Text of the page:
The Alliance of International Aromatherapists gives this statement on the internal use of essential oils:
“AIA does not endorse internal therapeutic use (oral, vaginal or rectal) of essential oils unless recommended by a health care practitioner trained at an appropriate clinical level. An appropriate level of training must include chemistry, anatomy, diagnostics, physiology, formulation guidelines and safety issues regarding each specific internal route (oral, vaginal or rectal).”
Myth #5: All essential oils in their diluted form are safe for children
The truth is that many oils are very dangerous to use on children five and under. Here is an excellent article on understanding how essential oils impact children. Be sure to consult a professional before using essential oils on children.
Myth #6: It is safe to use essential oils on your skin and go out in the sun immediately after
Citrus oils will always make your skin sensitive to the sun because they contain particular constituents that increase the damage caused by UV light. This increased sensitivity can cause blistering, burning and discoloration. Oils. that increase the risk of UV damage include lemon, lime, orange, grapefruit and bergamot.
Myth #7: If you don’t like the way an oil smells it means that your body needs that oil
The human body has been designed to protect us from things that may harm us such as bad smelling food that may be rotten. This built-in protective mechanism (to smell odors) is critical to our survival. The opposite is also true, that we can be conditioned to like things that are not good for us such as the pleasurable and alluring smell of hot donuts or french fries. The food manufacturers have a great knack for manipulating natural flavor enhancers to make “bad” food seem good. When it comes to essential oils, you may not like the aroma initially because it is new to you and you have no previous experience with it. Give yourself time to become acquainted with oils that may seem offensive at first. However, always listen to your body if it is telling you to stay clear of something.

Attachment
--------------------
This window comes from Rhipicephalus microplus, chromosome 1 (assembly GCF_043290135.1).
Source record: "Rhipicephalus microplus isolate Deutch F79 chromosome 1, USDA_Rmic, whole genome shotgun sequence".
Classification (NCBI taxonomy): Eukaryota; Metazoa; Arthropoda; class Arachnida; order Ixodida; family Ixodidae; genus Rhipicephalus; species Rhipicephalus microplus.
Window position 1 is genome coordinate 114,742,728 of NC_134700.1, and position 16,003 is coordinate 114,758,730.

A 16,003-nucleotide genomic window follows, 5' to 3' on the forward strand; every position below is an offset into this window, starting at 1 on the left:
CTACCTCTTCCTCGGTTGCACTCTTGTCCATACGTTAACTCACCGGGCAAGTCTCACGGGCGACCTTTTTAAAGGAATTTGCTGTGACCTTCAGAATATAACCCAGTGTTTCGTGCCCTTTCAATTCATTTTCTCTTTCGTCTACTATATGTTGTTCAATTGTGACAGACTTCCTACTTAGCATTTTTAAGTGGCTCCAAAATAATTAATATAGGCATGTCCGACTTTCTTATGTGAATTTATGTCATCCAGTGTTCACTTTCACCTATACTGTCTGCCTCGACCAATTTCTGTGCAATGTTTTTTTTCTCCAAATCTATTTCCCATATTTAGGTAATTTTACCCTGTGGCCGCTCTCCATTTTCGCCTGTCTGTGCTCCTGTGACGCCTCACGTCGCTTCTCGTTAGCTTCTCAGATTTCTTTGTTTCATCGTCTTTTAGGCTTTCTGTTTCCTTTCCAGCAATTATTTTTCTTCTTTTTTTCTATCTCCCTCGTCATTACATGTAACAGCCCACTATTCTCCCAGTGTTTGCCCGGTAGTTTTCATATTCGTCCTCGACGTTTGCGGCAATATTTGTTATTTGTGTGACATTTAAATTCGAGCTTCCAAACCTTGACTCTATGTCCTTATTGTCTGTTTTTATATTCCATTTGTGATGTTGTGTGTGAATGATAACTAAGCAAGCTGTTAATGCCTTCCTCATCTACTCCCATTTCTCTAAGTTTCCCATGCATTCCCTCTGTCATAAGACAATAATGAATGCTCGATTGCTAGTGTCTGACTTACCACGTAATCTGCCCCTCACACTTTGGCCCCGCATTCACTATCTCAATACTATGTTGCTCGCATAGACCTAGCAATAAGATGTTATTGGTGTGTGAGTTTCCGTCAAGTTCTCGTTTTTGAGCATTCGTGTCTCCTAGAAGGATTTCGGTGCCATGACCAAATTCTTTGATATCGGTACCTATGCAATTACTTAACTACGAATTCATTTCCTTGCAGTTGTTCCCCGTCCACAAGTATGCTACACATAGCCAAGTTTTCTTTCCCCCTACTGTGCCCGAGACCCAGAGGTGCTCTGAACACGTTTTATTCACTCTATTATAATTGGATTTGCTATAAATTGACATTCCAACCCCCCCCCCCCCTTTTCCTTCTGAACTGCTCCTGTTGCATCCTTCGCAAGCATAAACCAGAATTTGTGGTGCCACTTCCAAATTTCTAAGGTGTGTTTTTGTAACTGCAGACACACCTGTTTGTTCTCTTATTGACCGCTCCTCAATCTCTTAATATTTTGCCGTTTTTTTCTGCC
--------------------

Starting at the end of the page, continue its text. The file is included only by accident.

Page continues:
Myth #8: Real essential oils without additives do not freeze because there is no water in there
Like just about every other liquid, essential oils will freeze if the temperature is cold enough – water has nothing to do with keeping this from happening. In fact, many oils will freeze in your household freezer and some even in your refrigerator. Some oils are even solid at room temperature.
Myth #9: It is safe to put essential oils directly in a hot bath
If you want to use essential oil in a bath, be sure to first emulsify it. The best substance to use is sesame oil or milk. If you don’t emulsify the oil it won’t disperse but will float on the top of the water and enter the skin directly. When the oil combines with the heat and water in this way it can cause dermatoxicity.
Tips for Using Essential Oils
- Never use undiluted essential oils on your skin. There are some oils that are generally considered safe to use on unbroken skin including lavender, chamomile, and rose, however, it is still best to dilute them. The exception to this is if you are using oils under the strict supervision of trained professional. Dilute oils with a carrier oil such as almond or jojoba. In addition, always do a patch test with the oil on a small area of skin before using it more widespread. To do a patch test mix a little bit of essential oil/carrier oil at twice the amount of concentration that you plan to use. If you are going to use a 3% mixture of oil, mix it at 6% using six drops in a teaspoon of carrier oil, or 3 drops to ½ teaspoon of carrier oil. Put a couple of drops of the concentrated oil mixture on a bandaid and place on the inside of your arm. Check for irritation after 48 hours. If the skin under the bandage becomes irritated, red, itchy, swollen or develops bumps or blisters, this is a reaction you don’t want.
- Never store essential oils in plastic containers. Many oils, in their undiluted form, can eat right through plastic. Even when you do dilute them for personal care use or even household cleaning, it is best to store them in a glass bottle. Be very careful with undiluted oils around wood finishes as well.
- Pregnant and nursing women need to be very careful when using essential oils. These are just a few of the oils that are considered unsafe for pregnant and nursing women, cedarwood, cinnamon, sage, clove, ginger, jasmine, lemon, nutmeg, rosemary, ginger and chamomile. Check with a qualified practitioner before using any oils.
Remember: Essential oils are potent and although highly therapeutic, can be dangerous if used incorrectly.
From Natural Living Ideas, http://www.naturallivingideas.com/essential-oil-myths/ Take a moment today and sign up for their newsletter! A recommended read!